by Julia Pearson
People enjoying a breakfast or lunch at a window-side table at the Artists Colony Inn can look through the glass and see others lingering at the antique shop at 39 East Franklin Street, just a few steps from Van Buren.
Cathy’s Corner, a little shop of curiosities, was opened nine years ago by Cathy Haggerty with the help of her son, Bill, who pitched in with needed elbow grease to install cases and shelves. Cathy painted a mural of Hooks’ Hill with its well-known red barn on the wall, giving it her own special Brown County touch. Fearrin’s Ice Cream Depot and the Lawrence Family Glass Blowers are established business neighbors. Visitors taking a tour of Nashville can catch the trolley right in front of the store.
Cathy’s Corner specializes in unique and collectible items that are beautiful, quirky, nostalgic, or just plain fun. They bring unusual stories and people together, which prompted Brown County antique enthusiast, Shirl Malina, to tell Cathy she is a “contadora”—a keeper of stories. The constantly changing inventory has an eclectic selection of art, glassware, volumes written by Hoosier authors like Gene Stratton Porter, James Whitcomb Riley, and Lew Wallace; estate jewelry, headpieces, purses of silk, beads, and leather; and old toys. There is always a wide array of wonderful metal tractors, cars, and trucks; dolls and doll furniture; authentic early versions of popular card and board games, jars of old marbles; and dishes perfectly sized for a child’s hands. Cathy is known to invite folks to “Come down and play with us.”
Browsing in Cathy’s Corner brings comforting memories of life in previous decades, when appliances had cords and were made of seemingly indestructible steel. Young children especially will love shopping trips to Cathy’s Corner and hear from grandparents about a time when household items were not disposable, but repaired, and then handed down to family members just setting up housekeeping.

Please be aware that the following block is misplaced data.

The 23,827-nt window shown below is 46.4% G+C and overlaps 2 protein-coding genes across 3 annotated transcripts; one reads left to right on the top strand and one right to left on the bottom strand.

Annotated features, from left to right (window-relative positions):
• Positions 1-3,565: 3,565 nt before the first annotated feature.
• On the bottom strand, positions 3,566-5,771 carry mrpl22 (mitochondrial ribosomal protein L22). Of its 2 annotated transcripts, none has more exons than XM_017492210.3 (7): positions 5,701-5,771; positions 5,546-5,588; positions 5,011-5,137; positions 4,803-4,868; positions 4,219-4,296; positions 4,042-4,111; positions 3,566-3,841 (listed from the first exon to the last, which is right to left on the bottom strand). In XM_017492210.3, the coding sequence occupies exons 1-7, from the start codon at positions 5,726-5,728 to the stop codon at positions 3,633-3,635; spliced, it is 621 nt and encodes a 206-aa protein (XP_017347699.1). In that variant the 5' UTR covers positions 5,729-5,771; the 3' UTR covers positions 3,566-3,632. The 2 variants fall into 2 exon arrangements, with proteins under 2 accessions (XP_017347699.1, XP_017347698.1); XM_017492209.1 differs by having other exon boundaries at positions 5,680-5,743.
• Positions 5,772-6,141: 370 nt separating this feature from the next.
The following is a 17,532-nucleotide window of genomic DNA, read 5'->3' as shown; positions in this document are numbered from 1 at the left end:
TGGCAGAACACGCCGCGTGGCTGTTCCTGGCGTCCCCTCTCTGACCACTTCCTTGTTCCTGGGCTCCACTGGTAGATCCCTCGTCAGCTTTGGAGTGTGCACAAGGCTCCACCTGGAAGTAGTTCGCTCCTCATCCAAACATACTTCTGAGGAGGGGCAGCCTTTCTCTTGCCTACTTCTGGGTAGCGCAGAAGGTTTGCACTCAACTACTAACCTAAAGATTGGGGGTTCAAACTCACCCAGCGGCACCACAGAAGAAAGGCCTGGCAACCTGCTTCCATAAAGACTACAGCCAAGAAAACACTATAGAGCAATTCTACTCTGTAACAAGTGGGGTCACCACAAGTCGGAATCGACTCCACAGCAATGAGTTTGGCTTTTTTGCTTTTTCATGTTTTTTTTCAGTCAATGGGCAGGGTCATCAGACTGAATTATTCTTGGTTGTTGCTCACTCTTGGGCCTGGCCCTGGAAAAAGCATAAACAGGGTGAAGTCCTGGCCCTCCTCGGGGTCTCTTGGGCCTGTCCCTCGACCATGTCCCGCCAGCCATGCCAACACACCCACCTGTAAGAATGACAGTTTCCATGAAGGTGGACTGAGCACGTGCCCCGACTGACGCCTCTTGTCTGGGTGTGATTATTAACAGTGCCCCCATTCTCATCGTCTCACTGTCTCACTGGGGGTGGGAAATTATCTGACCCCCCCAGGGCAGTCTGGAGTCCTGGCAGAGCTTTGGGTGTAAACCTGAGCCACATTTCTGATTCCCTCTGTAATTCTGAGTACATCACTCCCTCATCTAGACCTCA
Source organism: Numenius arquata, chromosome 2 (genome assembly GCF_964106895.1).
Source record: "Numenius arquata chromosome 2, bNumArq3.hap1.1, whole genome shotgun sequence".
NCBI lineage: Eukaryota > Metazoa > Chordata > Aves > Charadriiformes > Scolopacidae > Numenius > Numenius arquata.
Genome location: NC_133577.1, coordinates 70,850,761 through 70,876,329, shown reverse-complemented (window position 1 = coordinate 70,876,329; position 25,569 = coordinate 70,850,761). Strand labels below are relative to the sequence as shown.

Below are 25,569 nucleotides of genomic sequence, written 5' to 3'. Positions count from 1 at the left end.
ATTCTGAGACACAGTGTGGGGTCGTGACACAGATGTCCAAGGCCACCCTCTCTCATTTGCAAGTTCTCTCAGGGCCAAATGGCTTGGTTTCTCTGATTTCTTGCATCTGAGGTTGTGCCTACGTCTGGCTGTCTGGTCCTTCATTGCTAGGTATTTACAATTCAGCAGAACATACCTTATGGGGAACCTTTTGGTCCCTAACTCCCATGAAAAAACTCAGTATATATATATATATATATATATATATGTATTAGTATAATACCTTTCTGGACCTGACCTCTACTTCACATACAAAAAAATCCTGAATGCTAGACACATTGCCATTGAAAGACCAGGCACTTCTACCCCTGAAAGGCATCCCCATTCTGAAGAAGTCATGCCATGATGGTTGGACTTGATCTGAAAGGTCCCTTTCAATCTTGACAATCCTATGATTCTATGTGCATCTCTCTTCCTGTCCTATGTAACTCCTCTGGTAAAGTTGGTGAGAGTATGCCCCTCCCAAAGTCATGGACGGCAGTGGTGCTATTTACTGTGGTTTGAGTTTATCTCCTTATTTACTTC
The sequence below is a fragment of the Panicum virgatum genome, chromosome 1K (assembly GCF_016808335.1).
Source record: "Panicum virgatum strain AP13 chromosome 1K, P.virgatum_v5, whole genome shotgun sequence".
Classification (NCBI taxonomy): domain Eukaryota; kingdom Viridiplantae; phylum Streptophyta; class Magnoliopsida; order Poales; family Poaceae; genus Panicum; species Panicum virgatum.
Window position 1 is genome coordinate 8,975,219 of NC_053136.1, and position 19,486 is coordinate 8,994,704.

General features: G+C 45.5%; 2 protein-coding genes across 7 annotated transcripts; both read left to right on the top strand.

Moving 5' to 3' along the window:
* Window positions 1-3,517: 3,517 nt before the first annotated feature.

The women of the family collected dainty tea cups and saucers, knowing that special occasions were made more so by using china pieces or table linens carefully cross-stitched and stored in hope chests. Sewing baskets had multiple notions, spools, and tools necessary for knitting, crocheting, tatting, mending, and other fancywork.
There is always the spontaneous game of seeing an article and wondering, “Can you guess what this is?” In fact, if there are any “What is this?” items found in attics and barns, bring them in and see if Cathy’s Corner can help identify them.
At this writing, the store has a collection of over two hundred straight razors available for purchase. So homeowners who love country style décor can display several in the guest bath.
Jewelry shoppers will find themselves fascinated and enthralled with the selection of antique jewelry. There will also tales of the previous owners of lockets, rings, and brooches that bring smiles or goosebumps. Vintage and estate jewelry is also offered through a website: <www.rubylane.com/shop/cathyscorner>.
Being born in Lafayette and growing up in Carroll County, Cathy Haggerty is a birthright Hoosier. She was number four in a family of five children born to Fay and Frank Hodge. Attending Indiana University in Bloomington, she has a degree in Visual Arts and is certified to teach K-12.
For 13 years, Cathy stayed at home tending her growing family—sons Whylee, Bill, and Jake. The first store Cathy and her husband, Tom, owned and operated was in Bloomington and dealt primarily in used furniture.
Combining both their names, the store was called Tomcat Alley. Cathy’s Corner is the third store owned by the Haggertys. Their re-sale stores are located in Bedford and Bloomington.
Cathy continues to teach art to all ages and all levels of experience. She has an open studio at Meadowood Retirement Community in Bloomington on Wednesday afternoons. On Friday afternoons, she holds a class at the St. Agnes youth building in Nashville. Her students thrive with her encouragement and enthusiasm and even feel confident trying new mediums. Those interested can reach by phone at Cathy’s Corner.
She hopes to offer more art at Cathy’s Corner. Presently the store has a piece of stonework for sale—a limestone gargoyle. There are other original pieces as well as antique paintings, prints, maps, and pottery.
Hours are 10 a.m. to 5 p.m. daily, except Tuesdays when the store is closed. But when the unpredictable winter storms bring school closings and the roadways themselves are taking “a long winter’s nap,” Cathy’s Corner might close its doors early. Shoppers can call ahead at (812) 988-4091.